# Bounding the probability that a random variable is maximal

Question: Suppose we have $N$ independent random variables $X_1$, $\ldots$, $X_N$ with finite means $\mu_1 \leq \ldots \leq \mu_N$ and variances $\sigma_1^2$, $\ldots$, $\sigma_N^2$.

I am looking for distribution-free bounds on the probability that any $X_i \neq X_N$ is larger than all other $X_j$, $j \neq i$.

In other words, if for simplicity we assume the distributions of $X_i$ are continuous (such that $P(X_i = X_j) = 0$), I am looking for upper bounds for: $$P( X_i = \max_j X_j ) \enspace.$$ More specifically, I want to lower bound: $$\sum_{i=1}^N \mu_i P( X_i = \max_j X_j ) \enspace.$$ Below is a possible answer, but the bound seems quite loose and I would like to know if sharper bounds can be formulated (ideally without additional assumptions).

Please note that the variables are not assumed to be i.i.d..

My attempt: Recall that by assumption, $\mu_j \geq \mu_i$ whenever $j > i$. If $N=2$, we can use Chebyshev's inequality to get $$P(X_1 = \max_j X_j) = P(X_1 > X_2) \leq \frac{\sigma_1^2 + \sigma_2^2}{\sigma_1^2 + \sigma_2^2 + (\mu_1 - \mu_2)^2} \enspace.$$ We can use this bound for general $N \geq 2$ to arrive at $$P(X_i = \max_j X_j) \leq \min_{j > i} \frac{\sigma_i^2 + \sigma_j^2}{\sigma_i^2 + \sigma_j^2 + (\mu_j - \mu_i)^2} \leq \frac{\sigma_i^2 + \sigma_N^2}{\sigma_i^2 + \sigma_N^2 + (\mu_N - \mu_i)^2} \enspace.$$ This implies, for all $i$ $$( \mu_N - \mu_i ) P( X_i = \max_j X_j ) \leq (\mu_N - \mu_i) \frac{\sigma_i^2 + \sigma_N^2}{\sigma_i^2 + \sigma_N^2 + (\mu_N - \mu_i)^2} \leq \frac{1}{2} \sqrt{ \sigma_i^2 + \sigma_N^2 } \enspace.$$ This, in turn, implies $$\tag{1} \sum_{i=1}^N \mu_i P( X_i = \max_j X_j ) \geq \mu_N - \frac{N-1}{2} \sqrt{ \sum_{i=1}^{N-1} (\sigma_i^2 + \sigma_N^2) } \enspace.$$ I am trying to find out whether this bound can be improved to something that does not depend linearly on $N$. For instance, does the following hold: $$\tag{2} \sum_{i=1}^N \mu_i P( X_i = \max_j X_j ) \geq \mu_N - \sqrt{ \sum_{i=1}^N \sigma_i^2 } \enspace?$$ And if not, what could be a counterexample?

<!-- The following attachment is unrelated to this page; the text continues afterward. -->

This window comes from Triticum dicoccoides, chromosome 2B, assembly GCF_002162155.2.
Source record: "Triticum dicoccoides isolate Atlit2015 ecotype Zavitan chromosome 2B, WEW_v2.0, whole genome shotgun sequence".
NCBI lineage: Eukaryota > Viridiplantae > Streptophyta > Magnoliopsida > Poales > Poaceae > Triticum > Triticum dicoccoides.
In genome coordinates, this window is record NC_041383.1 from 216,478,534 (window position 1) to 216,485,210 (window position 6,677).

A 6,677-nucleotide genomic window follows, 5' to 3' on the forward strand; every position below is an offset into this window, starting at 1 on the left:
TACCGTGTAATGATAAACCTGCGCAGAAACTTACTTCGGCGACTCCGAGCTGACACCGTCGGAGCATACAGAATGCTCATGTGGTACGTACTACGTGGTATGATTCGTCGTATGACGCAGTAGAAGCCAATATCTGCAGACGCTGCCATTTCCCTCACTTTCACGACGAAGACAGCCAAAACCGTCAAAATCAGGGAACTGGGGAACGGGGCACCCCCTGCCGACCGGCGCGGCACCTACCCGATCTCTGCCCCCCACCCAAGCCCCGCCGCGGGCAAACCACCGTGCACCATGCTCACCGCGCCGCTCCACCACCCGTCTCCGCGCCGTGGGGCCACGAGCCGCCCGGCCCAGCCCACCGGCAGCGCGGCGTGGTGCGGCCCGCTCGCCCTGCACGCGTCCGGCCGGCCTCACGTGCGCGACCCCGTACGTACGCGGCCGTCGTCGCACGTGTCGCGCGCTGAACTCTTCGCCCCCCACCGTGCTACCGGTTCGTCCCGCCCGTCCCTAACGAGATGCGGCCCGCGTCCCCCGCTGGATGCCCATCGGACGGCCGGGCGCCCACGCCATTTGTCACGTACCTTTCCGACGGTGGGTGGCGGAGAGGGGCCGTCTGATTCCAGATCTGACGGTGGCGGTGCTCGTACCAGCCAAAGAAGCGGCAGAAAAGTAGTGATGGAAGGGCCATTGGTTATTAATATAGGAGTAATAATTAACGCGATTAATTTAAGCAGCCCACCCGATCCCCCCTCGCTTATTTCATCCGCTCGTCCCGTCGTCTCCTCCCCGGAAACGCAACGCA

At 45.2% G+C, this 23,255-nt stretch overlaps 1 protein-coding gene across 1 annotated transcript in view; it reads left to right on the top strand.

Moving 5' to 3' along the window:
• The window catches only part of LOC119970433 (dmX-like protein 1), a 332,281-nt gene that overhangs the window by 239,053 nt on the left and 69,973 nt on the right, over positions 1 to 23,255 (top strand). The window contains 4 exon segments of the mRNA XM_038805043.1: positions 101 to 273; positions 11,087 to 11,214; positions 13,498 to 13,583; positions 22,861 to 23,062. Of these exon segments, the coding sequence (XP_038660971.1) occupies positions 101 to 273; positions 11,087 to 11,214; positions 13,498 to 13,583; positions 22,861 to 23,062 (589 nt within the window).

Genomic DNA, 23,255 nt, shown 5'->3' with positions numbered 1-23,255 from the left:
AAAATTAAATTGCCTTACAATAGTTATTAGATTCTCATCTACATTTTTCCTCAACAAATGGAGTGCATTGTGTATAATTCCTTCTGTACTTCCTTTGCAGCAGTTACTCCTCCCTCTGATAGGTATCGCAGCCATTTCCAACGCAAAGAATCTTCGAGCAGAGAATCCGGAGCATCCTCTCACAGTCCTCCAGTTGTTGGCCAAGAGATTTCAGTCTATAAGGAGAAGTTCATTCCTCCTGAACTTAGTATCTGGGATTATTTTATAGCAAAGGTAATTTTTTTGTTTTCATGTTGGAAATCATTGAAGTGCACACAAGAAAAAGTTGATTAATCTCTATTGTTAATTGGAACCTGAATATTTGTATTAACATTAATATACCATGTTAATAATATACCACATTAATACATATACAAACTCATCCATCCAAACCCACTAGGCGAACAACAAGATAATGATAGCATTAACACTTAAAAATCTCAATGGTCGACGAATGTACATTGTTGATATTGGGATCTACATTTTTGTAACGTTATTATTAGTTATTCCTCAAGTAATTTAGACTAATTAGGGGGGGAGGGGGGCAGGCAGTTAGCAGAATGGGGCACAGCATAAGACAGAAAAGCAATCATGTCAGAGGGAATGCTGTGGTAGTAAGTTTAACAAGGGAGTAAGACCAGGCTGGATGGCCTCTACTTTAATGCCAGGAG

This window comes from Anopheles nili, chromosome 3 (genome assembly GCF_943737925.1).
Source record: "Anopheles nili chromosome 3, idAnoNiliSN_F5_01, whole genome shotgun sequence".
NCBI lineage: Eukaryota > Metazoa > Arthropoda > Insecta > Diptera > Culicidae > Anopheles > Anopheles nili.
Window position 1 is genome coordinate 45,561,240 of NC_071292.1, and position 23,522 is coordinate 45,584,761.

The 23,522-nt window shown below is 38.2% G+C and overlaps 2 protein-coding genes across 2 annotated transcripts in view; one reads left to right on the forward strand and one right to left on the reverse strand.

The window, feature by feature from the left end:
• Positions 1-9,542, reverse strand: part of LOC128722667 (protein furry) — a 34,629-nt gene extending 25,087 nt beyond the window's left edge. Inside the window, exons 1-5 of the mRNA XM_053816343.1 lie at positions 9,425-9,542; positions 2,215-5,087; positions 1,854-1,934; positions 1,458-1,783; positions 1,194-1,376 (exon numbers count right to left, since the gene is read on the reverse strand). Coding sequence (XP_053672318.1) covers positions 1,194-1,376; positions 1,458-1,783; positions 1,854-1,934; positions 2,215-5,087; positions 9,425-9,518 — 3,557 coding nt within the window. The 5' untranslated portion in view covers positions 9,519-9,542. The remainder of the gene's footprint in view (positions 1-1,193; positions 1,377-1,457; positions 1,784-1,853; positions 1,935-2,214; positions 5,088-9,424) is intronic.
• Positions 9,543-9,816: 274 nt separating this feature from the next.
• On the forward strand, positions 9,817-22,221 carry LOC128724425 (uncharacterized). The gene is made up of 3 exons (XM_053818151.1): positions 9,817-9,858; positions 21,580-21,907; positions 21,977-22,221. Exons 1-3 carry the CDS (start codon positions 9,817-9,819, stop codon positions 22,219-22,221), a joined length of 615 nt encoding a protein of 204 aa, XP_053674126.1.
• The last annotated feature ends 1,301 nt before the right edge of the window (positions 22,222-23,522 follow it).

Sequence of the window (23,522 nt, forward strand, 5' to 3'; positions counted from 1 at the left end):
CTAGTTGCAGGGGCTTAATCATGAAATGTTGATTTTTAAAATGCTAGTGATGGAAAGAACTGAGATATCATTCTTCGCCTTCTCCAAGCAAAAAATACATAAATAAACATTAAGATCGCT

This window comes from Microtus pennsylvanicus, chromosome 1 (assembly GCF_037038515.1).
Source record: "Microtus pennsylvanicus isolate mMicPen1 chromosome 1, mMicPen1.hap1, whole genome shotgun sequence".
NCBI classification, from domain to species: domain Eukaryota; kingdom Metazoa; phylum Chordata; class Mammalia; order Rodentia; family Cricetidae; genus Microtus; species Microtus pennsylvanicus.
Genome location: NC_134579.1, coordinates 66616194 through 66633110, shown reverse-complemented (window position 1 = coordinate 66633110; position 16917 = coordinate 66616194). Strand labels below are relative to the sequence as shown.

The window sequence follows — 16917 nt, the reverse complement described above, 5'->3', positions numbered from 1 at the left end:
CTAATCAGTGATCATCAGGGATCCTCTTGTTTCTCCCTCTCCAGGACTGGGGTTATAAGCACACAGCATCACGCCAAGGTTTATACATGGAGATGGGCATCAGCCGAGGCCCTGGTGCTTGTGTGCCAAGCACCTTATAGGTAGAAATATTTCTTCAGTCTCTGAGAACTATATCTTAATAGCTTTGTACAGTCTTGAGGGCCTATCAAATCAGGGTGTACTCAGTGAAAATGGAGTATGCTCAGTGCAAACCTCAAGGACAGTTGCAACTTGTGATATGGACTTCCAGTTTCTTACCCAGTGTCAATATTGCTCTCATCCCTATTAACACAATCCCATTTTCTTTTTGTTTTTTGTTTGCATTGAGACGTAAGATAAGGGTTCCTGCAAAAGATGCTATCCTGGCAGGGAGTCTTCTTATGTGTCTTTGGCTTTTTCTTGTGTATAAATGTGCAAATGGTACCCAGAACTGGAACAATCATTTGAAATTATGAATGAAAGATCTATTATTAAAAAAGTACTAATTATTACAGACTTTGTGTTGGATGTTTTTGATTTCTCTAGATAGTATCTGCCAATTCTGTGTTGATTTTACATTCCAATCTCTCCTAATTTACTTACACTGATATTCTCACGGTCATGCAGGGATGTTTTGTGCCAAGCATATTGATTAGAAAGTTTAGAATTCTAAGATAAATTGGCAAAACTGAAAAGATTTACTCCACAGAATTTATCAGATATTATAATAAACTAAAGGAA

• It may be good to note that (2) is implied by (1) for $N = 2$ and $N = 3$, so if a counterexample for (2) exists, it would have to be for $N \geq 4$. Any thoughts, for instance for a different route to attack this problem or references in which similar problems are discussed, are greatly appreciated. – MLS Jun 12 '12 at 12:00
• If (2) holds for a collection of random variables, does it also hold if you add a Bernoulli random variable to the collection? – Douglas Zare Jun 12 '12 at 13:49
• @Douglas Zare : Good question, I'm not sure. Lets denote $$p_i(n)=P(X_i=\max_{j\leq n}X_j)$$ and renumber s.t. $\mu_1\geq\ldots\geq\mu_N$. Then (2) states $$\sum_i^N p_i(N)(\mu_1-\mu_i)\leq\sqrt{\sum_i^N\sigma_i^2}.$$ Suppose this holds and we add $X_{N+1}$, with $\mu_{N+1}\leq\mu_N$. Of course, $p_i(N+1)\leq p_i(N)$ for all $i\leq N$. Therefore, $$\sum_i^N p_i(N+1)(\mu_1-\mu_i) \leq p_i(N+1)(\mu_1-\mu_{N+1})+\sum_i^N p_i(N)(\mu_1-\mu_i) \leq \frac{1}{2}\sqrt{\sigma_1^2+\sigma_{N+1}^2}+\sqrt{\sum_i^N \sigma_i^2},$$ but this is not always smaller than $\sqrt{\sum_i^{N+1}\sigma_i^2}$. – MLS Jun 12 '12 at 14:45
• Crossposted to stats.SE: stats.stackexchange.com/questions/30245 – cardinal Jun 13 '12 at 0:08
• I propose to take any future discussion on this question to stats.stackexchange.com/questions/30245 since it was posted there first. I hope this is okay. – MLS Jun 13 '12 at 14:35